The reliability of stage tools should be looked at closely. A few lessons were learned in utilizing the balance inventory from a two-year-old project. Even after passing function and pressure testing in the lab, the tools did not hold pressure upon closing in the field and resulted in extra wait-on-cement time in some cases. The placement of ECPs in the wellbore also requires attention. Setting the ECP in a washed-out zone reduces its sealing ability, and in some cases, called for a top-up job from surface.

Lower drilling weight had the potential for instability in the shallower formation overlaying the reservoir zone, namely the Fort Simpson shale. The instability was realized on two occasions, leading to stuck pipe and sidetracks. Further study linked this phenomenon to inclinations exceeding 40° at 30° to 60°, and 210° to 240° azimuth ranges. Subsequent wells were planned to avoid these angles in the Fort Simpson formation.

Maximizing exploited reservoir with negative section. The first-generation wells were drilled vertically down to kick-off point (KOP), and thereafter, a straight build to land in the target formation. The trajectory consumed a vertical section of about 450 m between the surface location and the heel of the lateral section. With pads, the need for drilling the farther, outside lateral sections required some changes to the trajectory. There were two available options:

  1. Drill straight to a shallower KOP, and then build and turn to land. This approach resulted in deeper KOPs, which was perceived as a benefit from a performance perspective, since it was possible to drill to KOP with minimal sliding. This was the first one to be adopted.
  2. The second approach was to kick off at a shallower depth and hold a low-angle tangent, to gain the separation required to land at the heel of the lateral section. The tangent section required more sliding and was seen as less favorable. Later, this approach was adopted as a standard, especially as well designs evolved to minimize the unused vertical section.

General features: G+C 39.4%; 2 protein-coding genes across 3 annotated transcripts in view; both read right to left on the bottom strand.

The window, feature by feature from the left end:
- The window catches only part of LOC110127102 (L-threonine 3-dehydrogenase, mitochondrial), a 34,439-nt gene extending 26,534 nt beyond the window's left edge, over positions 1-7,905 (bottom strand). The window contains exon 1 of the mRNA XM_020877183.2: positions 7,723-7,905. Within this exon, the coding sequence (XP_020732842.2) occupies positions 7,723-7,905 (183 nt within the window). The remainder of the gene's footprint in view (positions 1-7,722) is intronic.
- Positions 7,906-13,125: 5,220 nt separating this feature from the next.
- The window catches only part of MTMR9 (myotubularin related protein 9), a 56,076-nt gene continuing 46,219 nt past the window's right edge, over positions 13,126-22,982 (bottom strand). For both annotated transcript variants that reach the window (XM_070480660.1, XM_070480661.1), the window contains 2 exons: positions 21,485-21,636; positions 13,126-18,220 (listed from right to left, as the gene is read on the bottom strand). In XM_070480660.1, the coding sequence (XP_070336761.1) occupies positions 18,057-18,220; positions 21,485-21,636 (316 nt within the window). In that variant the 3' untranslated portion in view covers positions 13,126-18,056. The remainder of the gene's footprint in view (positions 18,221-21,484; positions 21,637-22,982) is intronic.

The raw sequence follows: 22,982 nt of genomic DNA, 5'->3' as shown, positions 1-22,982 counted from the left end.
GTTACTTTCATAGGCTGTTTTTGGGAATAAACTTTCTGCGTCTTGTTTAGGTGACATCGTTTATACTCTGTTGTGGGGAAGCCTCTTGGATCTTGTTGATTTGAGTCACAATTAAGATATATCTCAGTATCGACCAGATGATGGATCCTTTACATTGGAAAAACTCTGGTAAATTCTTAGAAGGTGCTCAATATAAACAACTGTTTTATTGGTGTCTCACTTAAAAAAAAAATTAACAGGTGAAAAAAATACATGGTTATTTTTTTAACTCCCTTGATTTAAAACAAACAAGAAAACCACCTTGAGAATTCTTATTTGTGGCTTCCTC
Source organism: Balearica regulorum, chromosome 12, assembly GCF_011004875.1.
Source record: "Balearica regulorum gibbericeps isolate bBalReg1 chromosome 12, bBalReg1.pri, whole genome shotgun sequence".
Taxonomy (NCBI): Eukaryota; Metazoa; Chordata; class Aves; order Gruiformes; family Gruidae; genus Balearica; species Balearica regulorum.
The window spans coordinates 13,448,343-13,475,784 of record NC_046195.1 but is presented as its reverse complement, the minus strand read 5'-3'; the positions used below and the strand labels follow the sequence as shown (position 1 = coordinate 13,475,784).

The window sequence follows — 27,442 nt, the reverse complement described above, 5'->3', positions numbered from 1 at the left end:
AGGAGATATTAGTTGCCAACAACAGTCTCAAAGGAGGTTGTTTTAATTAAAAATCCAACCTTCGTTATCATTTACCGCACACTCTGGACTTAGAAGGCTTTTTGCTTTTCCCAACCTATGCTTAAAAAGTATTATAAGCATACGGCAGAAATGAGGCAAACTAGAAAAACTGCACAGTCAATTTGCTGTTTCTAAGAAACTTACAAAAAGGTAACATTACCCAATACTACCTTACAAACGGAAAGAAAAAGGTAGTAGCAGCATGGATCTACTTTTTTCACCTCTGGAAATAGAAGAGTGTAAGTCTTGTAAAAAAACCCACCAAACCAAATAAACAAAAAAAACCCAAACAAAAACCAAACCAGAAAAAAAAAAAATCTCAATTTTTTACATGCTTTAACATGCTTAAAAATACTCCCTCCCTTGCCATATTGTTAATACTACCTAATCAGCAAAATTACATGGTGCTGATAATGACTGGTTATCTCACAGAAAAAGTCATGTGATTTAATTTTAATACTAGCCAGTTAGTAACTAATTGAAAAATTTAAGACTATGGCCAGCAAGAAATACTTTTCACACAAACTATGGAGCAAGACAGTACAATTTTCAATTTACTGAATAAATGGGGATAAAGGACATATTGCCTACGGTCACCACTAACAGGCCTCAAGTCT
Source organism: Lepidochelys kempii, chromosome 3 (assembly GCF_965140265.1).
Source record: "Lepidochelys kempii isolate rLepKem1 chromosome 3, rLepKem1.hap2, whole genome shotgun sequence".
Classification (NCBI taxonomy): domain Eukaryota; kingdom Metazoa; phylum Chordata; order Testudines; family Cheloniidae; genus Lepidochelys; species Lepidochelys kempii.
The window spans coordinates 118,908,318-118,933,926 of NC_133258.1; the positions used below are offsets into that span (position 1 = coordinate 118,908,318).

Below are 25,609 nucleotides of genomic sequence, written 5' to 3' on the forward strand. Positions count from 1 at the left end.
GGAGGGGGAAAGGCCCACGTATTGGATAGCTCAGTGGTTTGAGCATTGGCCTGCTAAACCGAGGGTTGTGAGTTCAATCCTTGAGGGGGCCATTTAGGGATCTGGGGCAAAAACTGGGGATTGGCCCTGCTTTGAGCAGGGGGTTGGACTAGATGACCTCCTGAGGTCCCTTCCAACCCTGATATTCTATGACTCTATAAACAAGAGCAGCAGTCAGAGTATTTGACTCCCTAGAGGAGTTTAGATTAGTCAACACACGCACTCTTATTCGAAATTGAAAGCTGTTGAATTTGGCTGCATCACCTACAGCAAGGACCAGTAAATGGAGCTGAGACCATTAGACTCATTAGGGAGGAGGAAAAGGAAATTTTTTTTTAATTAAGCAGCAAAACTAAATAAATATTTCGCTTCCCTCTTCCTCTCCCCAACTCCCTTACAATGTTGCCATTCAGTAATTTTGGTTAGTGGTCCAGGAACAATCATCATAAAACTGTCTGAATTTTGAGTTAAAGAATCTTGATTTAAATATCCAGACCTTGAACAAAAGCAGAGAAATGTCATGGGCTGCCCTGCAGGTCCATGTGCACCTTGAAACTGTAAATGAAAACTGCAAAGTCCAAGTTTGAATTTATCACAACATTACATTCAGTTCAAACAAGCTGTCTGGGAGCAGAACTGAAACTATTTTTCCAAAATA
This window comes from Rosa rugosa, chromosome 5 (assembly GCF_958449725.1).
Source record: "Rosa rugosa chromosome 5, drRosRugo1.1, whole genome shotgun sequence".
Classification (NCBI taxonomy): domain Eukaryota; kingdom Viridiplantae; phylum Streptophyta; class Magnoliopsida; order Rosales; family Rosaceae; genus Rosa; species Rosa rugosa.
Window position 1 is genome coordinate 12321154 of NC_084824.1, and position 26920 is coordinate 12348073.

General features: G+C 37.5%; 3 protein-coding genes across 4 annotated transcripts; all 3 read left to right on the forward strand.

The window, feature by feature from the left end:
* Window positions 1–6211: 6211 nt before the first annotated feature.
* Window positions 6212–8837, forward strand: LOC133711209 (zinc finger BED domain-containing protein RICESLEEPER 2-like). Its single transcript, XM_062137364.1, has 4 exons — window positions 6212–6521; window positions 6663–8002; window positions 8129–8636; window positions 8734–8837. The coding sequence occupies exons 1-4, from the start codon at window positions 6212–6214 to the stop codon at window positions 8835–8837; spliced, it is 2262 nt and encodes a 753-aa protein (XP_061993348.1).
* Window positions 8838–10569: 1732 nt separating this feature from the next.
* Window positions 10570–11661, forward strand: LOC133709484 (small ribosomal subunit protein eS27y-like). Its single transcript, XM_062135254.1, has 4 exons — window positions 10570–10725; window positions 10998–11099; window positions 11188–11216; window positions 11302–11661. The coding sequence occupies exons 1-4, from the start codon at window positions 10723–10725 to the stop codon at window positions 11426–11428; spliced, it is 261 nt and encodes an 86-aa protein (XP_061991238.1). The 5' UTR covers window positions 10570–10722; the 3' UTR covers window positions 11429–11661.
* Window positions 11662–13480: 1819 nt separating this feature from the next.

Figure 4 illustrates a plan view of both approaches implemented on the c-1-J pad. The nine wells drilled in 2010 implemented the first approach and had their heels at about 450 m of vertical section from the surface location. The 2013 wells were planned, using a fish hook design, whereby the heels were at a negative section behind the surface location, on nine out of the 10 new wells, to exploit the full extent of reservoir. The middle well could not be planned with a negative section, due to concerns with proximity of previous wells, which were all on production.


Fig. 4. Wells drilled in 2009 without a negative section (red). Wells drilled in 2013 (blue) were designed with a negative section to exploit the reservoir left underneath the pad’s surface location. The table on the left shows the well design progression, with increasing lateral section lengths, pad over pad.


A newer approach to pad planning is shown in Fig. 5, which shows the plan view of the d-37-H pad. The key difference, here, is that the south row of wells was used to drill the north laterals, and the north row of surface locations was used to drill the south laterals. The approach reduces the extent of the negative section, while maximizing the exploited reservoir underneath the surface location.